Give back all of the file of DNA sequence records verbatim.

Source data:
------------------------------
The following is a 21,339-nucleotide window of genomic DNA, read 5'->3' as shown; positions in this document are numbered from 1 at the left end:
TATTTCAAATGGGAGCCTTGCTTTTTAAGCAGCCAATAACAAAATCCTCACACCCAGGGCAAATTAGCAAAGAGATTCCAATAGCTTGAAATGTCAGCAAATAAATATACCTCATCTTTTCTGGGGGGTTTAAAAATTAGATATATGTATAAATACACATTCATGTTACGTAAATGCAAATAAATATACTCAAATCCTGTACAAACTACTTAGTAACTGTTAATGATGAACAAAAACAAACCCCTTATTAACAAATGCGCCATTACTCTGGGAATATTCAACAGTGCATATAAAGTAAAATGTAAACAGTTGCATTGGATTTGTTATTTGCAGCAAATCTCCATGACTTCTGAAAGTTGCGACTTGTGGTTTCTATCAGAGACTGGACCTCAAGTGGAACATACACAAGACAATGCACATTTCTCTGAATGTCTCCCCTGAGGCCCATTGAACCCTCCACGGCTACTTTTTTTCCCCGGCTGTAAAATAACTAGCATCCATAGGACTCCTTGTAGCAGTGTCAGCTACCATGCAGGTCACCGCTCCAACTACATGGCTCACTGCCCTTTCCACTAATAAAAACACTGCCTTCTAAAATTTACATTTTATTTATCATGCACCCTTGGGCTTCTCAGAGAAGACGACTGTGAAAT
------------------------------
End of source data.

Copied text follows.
The following is a 21,339-nucleotide window of genomic DNA, read 5'->3' as shown; positions in this document are numbered from 1 at the left end:
TATTTCAAATGGGAGCCTTGCTTTTTAAGCAGCCAATAACAAAATCCTCACACCCAGGGCAAATTAGCAAAGAGATTCCAATAGCTTGAAATGTCAGCAAATAAATATACCTCATCTTTTCTGGGGGGTTTAAAAATTAGATATATGTATAAATACACATTCATGTTACGTAAATGCAAATAAATATACTCAAATCCTGTACAAACTACTTAGTAACTGTTAATGATGAACAAAAACAAACCCCTTATTAACAAATGCGCCATTACTCTGGGAATATTCAACAGTGCATATAAAGTAAAATGTAAACAGTTGCATTGGATTTGTTATTTGCAGCAAATCTCCATGACTTCTGAAAGTTGCGACTTGTGGTTTCTATCAGAGACTGGACCTCAAGTGGAACATACACAAGACAATGCACATTTCTCTGAATGTCTCCCCTGAGGCCCATTGAACCCTCCACGGCTACTTTTTTTCCCCGGCTGTAAAATAACTAGCATCCATAGGACTCCTTGTAGCAGTGTCAGCTACCATGCAGGTCACCGCTCCAACTACATGGCTCACTGCCCTTTCCACTAATAAAAACACTGCCTTCTAAAATTTACATTTTATTTATCATGCACCCTTGGGCTTCTCAGAGAAGACGACTGTGAAAT